Now we’re going to create a base Backbone View and return some data to make sure it’s all connected and the scripts are loading in the correct order. We define the Backbone module and then create a view. Inside the view we add a initialize method which returns a console.log. After that we return the View.

define(["backbone"], function(Backbone){
	var App = Backbone.View.extend({
		initialize: function(){
			console.log("it's working!");
		}
	});
	return App;
});

Now you should be able to load it in your browser and see “it’s working!” and see no errors in the console. If you come across any problems or errors comment below.

Building a responsive grid with CSS3 flexbox and no floats or clearfix!

In this tutorial I’m going to show you how to get started and get comfortable with using the CSS3 flexbox property. Flexbox is a layout mode provided for the arrangement of elements on a page which behave predictably when the page layout must accommodate for different screen sizes and display devices. Flexbox also does not use floats (pretty amazing eh?) and nor do the flex container’s margins collapse with the margin of it’s content. This allows for complex layouts and layouts containing many child elements to be much more lightweight and easier to code ( no need for extra jank and ugly clearflxes ). So lets get started!

We’re first going to build out the bones of the site and start with the HTML ( If you’ve used Grid Frameworks before this should look familiar )

<!DOCTYPE html>
<!--[if lt IE 7]>      <html class="no-js lt-ie9 lt-ie8 lt-ie7"> <![endif]-->
<!--[if IE 7]>         <html class="no-js lt-ie9 lt-ie8"> <![endif]-->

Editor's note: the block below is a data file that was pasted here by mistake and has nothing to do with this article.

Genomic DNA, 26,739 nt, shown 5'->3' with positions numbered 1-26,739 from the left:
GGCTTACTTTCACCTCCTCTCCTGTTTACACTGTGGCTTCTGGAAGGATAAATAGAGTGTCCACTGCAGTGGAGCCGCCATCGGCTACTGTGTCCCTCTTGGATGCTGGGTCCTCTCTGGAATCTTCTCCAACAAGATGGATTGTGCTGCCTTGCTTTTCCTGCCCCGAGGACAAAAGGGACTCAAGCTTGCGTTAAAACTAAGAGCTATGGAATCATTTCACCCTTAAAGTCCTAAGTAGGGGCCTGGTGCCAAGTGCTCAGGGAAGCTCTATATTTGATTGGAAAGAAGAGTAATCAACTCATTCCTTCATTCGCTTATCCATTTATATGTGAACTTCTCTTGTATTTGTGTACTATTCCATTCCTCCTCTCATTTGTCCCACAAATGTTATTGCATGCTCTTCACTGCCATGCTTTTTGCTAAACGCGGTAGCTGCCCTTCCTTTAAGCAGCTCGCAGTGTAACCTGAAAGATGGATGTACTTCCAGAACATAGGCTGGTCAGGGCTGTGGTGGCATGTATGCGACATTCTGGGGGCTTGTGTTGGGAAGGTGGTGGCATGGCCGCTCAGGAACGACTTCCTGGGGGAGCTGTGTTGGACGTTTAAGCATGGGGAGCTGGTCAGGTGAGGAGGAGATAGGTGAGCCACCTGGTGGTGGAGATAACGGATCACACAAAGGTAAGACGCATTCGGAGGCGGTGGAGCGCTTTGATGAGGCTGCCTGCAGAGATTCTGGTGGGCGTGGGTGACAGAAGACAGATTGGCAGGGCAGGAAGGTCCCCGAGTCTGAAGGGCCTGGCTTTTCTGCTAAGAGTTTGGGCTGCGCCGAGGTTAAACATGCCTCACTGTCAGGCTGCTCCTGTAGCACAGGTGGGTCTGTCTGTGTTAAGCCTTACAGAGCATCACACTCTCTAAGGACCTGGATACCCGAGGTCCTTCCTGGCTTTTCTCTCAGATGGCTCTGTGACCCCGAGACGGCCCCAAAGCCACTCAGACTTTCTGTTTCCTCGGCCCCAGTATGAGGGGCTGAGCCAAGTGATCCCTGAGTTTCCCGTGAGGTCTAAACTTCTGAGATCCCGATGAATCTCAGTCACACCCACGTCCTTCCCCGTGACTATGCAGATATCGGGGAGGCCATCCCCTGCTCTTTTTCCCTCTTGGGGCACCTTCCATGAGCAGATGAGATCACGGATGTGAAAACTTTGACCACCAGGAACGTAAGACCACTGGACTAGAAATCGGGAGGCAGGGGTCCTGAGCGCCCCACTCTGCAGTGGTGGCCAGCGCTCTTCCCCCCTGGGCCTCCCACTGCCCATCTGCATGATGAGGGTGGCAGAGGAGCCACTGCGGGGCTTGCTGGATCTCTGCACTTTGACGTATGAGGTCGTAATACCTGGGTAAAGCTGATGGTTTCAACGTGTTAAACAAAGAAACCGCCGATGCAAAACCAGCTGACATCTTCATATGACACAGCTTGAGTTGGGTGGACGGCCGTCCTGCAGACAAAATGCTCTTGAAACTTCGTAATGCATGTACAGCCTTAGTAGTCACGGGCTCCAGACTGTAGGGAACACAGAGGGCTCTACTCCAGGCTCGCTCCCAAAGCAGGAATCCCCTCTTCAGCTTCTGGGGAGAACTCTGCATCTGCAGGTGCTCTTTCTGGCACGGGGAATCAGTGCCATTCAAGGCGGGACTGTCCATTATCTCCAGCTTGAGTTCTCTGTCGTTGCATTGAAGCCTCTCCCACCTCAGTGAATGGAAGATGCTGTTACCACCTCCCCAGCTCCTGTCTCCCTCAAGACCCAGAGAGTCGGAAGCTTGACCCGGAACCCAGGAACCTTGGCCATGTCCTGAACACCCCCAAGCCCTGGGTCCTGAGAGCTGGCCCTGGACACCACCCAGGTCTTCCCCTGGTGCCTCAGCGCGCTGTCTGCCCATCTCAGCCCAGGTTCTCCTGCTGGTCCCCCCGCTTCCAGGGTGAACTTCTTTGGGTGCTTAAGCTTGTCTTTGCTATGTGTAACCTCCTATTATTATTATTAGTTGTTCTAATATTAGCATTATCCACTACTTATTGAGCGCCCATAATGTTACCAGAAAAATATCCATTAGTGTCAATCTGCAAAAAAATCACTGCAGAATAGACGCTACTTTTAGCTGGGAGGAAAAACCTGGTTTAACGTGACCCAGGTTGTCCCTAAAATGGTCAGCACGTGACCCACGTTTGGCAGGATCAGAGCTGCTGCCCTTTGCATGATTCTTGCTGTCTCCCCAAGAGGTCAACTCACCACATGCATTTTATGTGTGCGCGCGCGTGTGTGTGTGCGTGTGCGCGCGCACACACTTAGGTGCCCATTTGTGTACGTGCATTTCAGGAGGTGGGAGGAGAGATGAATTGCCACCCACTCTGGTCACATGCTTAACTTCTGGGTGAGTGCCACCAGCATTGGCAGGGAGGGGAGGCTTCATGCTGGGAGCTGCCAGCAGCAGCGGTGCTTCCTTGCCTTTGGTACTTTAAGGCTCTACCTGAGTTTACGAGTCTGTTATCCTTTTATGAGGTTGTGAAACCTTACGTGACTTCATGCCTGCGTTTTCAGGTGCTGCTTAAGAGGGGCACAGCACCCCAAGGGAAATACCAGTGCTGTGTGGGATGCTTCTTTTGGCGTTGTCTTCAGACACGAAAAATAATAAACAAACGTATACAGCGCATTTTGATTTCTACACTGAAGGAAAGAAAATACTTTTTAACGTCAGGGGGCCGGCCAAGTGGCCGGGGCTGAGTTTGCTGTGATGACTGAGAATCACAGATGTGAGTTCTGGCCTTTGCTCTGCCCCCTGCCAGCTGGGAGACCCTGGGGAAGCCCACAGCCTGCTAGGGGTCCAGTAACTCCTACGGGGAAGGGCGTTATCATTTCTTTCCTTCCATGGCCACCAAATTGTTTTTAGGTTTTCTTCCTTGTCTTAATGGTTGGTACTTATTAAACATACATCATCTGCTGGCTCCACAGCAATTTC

<!--[if IE 8]>         <html class="no-js lt-ie9"> <![endif]-->
<!--[if gt IE 8]><!--> <html class="no-js"> <!--<![endif]-->
    <head>
        <meta charset="utf-8">
        <meta http-equiv="X-UA-Compatible" content="IE=edge,chrome=1">
        <title>Responsive Flexbox Grid</title>
        <meta name="description" content="">
        <meta name="viewport" content="width=device-width">
    </head>
    <body>
		<header>Responsive Flexbox Grid</header>
		<div class="wrapper">
		  <div class="row">
		    <div class="col-1"></div>
		    <div class="col-11"></div>
		  </div>
		  <div class="row">
		    <div class="col-2"></div>
		    <div class="col-10"></div>
		  </div>
		  <div class="row">
		    <div class="col-3"></div>
		    <div class="col-9"></div>
		  </div>
		  <div class="row">
		    <div class="col-4"></div>
		    <div class="col-8"></div>
		  </div>
		  <div class="row">
		    <div class="col-5"></div>
		    <div class="col-7"></div>
		  </div>
		  <div class="row">
		    <div class="col-6"></div>
		    <div class="col-6"></div>
		  </div>
		  <div class="row">
		    <div class="col-7"></div>
		    <div class="col-5"></div>
		  </div>
		  <div class="row">
		    <div class="col-8"></div>
		    <div class="col-4"></div>
		  </div>
		  <div class="row">